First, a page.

Theology

The River of Tradition

‘In protestantism, the believer is always looking to the fresh rain of the scriptures, but in Catholicism, the believer looks to the fresh rain of the scriptures, as well as the great torrents of the river of reflection and consideration by the saints upon those same scriptures, going back to their source in the incarnate Son of God. To take this analogy a step further, the puddle corrupts and muddies the water it receives far more than the fast flowing river.’

I wrote this in a post a couple years ago, and I just wanted to post it again on its own.

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God bless you!

Your religion is mine, and my religion is yours

I believe in One, Holy, Catholic and Apostolic Church.

I’m not putting that in quotes, because this is my own profession, not someone else’s. It’s not just the faith of the Church, it’s my faith, and I take a great deal of delight in it. So, please let me elaborate on this beautiful aspect of my faith.

What this means, in the most simple terms, is that your religion is mine, and my religion is yours. The religion of John the Evangelist, Mary Magdalene, Ignatius of Antioch, Clare of Assisi, Anselm of Canterbury, Catherine of Sienna, Ignatius of Loyola, Therese of Lisieux, Maximilian Kolbe, Dorothy Day, Mother Teresa of Calcutta, and Pope Francis, is all mine!

We are united in our relationship with Jesus. We relate to Jesus as one. All the theology, all the spirituality, all the life of the entire Church, belongs to me! We are truly one body; the Body of Christ. Every time we approach God, in prayer, sacrament, or service, we do so as one, in the one love of Christ.

Here is the authority of Church: that because we are one in Christ, we can never reject the religion of our brothers. If I refuse your relationship with Christ, I have become a schismatic and a heretic, and have rejected Christ Himself. Heresies aren’t born from creative insights, but from narrow-minded and prideful rejection of the divine mysteries that the Church lives. Every single time, without fail, heresy has belonged not to the inquisitive or open minded, but to the proud, judgmental and closed minded.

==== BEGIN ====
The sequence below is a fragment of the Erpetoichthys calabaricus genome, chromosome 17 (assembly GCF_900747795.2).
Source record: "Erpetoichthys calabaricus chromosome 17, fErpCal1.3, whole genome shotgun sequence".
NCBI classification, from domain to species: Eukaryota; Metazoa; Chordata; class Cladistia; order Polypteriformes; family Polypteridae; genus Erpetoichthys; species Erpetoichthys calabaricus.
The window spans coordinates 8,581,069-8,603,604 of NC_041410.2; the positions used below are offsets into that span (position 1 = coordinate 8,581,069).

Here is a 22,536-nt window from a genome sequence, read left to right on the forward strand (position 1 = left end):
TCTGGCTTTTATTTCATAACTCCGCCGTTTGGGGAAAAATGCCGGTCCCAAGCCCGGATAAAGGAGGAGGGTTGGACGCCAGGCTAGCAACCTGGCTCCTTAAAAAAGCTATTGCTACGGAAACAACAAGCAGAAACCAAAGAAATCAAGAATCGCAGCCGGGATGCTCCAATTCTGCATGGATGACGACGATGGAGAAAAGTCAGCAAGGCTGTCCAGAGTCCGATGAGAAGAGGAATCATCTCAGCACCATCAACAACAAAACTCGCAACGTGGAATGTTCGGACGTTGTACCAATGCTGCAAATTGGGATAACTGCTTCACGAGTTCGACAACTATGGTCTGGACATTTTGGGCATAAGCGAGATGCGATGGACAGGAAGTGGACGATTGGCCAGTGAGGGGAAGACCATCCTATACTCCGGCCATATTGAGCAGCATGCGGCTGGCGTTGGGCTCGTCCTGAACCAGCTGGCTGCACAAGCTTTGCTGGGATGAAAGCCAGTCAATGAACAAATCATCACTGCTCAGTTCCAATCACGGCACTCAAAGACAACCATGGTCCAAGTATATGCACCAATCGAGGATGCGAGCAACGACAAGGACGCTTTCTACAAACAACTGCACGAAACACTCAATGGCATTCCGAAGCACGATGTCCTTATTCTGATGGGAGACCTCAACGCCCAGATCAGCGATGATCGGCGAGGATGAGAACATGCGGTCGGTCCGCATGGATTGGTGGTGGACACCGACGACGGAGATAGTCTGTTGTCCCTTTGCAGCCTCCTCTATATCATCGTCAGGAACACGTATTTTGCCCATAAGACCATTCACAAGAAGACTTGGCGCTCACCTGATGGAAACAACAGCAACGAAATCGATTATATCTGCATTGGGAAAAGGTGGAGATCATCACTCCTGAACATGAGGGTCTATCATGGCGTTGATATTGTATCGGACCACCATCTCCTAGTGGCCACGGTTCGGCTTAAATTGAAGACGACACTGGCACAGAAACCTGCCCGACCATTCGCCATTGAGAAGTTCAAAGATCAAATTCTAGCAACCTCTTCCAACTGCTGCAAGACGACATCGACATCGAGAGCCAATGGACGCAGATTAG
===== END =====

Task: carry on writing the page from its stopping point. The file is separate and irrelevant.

But how is this to be enacted and maintained throughout the world and across the ages? By the Apostolic succession of the Bishops, who have been entrusted with the whole of the Catholic faith, to guard and pass it on in its entirety. It is the incredible task of the Bishop to contain within himself the entirety of the Church. If that seems impossible, remember that the entirety of the Church is contained in the Holy Eucharist, the Body of Christ, and in the simplicity of the gospel of Jesus Christ. The Bishop is, in simple terms, the reference point for the Church. They are the ones entrusted with the faith by Jesus, and they deserve our complete trust too.

So the Church is One, Holy, Catholic and Apostolic. She is one: united in one religion, who is named Jesus Christ; she is Holy: by the holiness of Jesus Christ that she shares in, and that is the source of all she is; she is Catholic: by accepting the wholeness of the truth of Jesus Christ, the truth of God, as found in the whole of the Church and the whole of the world; she is Apostolic: authorised and sent out by Jesus Christ, who was Himself sent by the Father, and by His authority she goes out to whole world, preaching and practising unity, holiness, and wholeness.